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Upon arrival and thereafter throughout, Sinclair’s publication triggers public outrage (directed toward the subject matter, meat packing plants), in turn, substantial enough to garner the now-full attention of Congress to act in the name and the welfare of the people. Finally. In the motions of the act, yet to be set into law by President Roosevelt; Representative James Mann of Illinois delivers a speech to the U.S. House of Representatives on June 21, 1906; a testament to his dismay with the consumer goods industries. A portion of the speech is as follows;

“I have here . . . several adulterated articles. Here is a bottle of cherries, originally picked green, so that they might be firm, with the green color all taken out with acid until they were perfectly white, and then colored with an aniline dye which is poisonous in any quantity.”

Representative James Mann’s speech left a strong impression on his peers and was deemed a leading proponent of the act by many reporters and outlets.

The Food and Drug Act came into action not too long after, thence laying the foundations for the FDA -- the primary consumer protection agency in the U.S. Although bribery and other forms of corruption are ever prevalent (as always), the FDA remains a government entity and thus, just a tad bit less likely to be completely bought out, as is the fate that befalls privatized third-party agencies doing federal standard work. Nonetheless, the act serves as a bastion in itself, perhaps unappreciated now in today’s sociocultural plane; though ever prevalent in overarching influence on how society’s consumer goods come to be. The Food and Drug Act in itself has been a developing system of superimposed processes and regulations relative to the dynamic nature of society, thus consumer goods; deriving from the initial accuracy-based (morally right and all, y’know) labeling system and sprawling well into the systematic banning of thousands of practices and additives (unless of course you’re rich and line some pockets).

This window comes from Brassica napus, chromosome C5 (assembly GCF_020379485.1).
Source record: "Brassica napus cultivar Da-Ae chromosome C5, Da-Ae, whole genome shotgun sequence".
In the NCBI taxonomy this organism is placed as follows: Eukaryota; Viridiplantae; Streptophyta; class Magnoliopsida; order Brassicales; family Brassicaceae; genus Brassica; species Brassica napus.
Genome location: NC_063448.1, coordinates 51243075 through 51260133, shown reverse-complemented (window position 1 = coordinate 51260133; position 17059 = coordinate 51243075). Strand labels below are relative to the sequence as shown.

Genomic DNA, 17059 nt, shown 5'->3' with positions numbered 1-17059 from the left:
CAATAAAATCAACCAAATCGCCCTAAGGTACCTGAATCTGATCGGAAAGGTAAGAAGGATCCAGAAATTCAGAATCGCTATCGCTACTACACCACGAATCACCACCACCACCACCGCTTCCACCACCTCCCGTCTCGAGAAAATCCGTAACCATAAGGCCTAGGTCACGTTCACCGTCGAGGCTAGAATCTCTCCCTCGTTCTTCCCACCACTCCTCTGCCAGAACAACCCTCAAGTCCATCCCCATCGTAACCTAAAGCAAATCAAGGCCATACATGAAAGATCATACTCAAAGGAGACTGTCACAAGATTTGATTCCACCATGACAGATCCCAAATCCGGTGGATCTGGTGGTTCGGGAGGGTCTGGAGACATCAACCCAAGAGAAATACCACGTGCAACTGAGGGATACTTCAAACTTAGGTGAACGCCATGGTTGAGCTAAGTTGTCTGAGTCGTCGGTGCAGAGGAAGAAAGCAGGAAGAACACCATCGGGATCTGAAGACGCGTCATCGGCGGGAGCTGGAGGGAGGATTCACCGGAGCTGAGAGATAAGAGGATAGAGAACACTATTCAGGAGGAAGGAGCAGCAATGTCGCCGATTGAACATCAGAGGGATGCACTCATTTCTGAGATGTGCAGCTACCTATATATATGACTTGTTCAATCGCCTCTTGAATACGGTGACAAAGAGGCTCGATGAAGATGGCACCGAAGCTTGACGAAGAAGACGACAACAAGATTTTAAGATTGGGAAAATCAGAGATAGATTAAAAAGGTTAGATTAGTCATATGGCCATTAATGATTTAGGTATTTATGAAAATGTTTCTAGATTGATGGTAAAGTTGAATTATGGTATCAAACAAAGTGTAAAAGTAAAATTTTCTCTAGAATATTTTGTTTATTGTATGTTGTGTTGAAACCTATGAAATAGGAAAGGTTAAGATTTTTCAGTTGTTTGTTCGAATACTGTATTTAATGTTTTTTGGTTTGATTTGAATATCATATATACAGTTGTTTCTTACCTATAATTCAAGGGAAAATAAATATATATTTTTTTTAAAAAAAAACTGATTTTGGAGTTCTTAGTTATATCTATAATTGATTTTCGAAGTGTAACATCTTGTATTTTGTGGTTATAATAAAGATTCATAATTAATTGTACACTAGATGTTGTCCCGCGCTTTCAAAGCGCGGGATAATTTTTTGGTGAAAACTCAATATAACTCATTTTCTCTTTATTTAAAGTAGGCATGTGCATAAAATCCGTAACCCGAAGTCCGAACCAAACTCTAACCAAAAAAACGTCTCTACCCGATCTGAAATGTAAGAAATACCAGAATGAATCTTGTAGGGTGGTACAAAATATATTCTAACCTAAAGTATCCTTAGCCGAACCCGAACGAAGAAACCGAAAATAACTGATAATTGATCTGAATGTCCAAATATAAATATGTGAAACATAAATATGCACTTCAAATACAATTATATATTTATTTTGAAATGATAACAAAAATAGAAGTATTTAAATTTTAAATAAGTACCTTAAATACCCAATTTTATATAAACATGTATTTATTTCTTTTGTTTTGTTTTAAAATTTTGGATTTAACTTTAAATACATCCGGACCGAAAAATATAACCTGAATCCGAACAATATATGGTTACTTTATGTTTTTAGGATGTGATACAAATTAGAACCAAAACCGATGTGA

Historically relative to the U.S., acts and amendments of this nature typically stem from noble intentions and with necessary reform in mind, however, the substance of these legal and de jure constructs are equally as malleable to the will of negative intent and corruption such as (classic) corporate interests, profit insurance, and in this case; possibly social culling. Good old Darwinian ambition runs amok. Regardless, however, we all yet live, save for the fluoride in our brains, heavy metals in our vaccines, goitrogens in our fruits, and pesticides in our vegetables.

It beats rat-infused beef.

Bibliography List:

  • Sinclair, Uptown. The Jungle. Pg 162. Grosset & Dunlap, 1999.
  • Sinclair, Uptown. The Jungle. Pg 410. Grosset & Dunlap, 1999
  • “The Pure Food and Drug Act.” U.S. Capitol Visitor Center,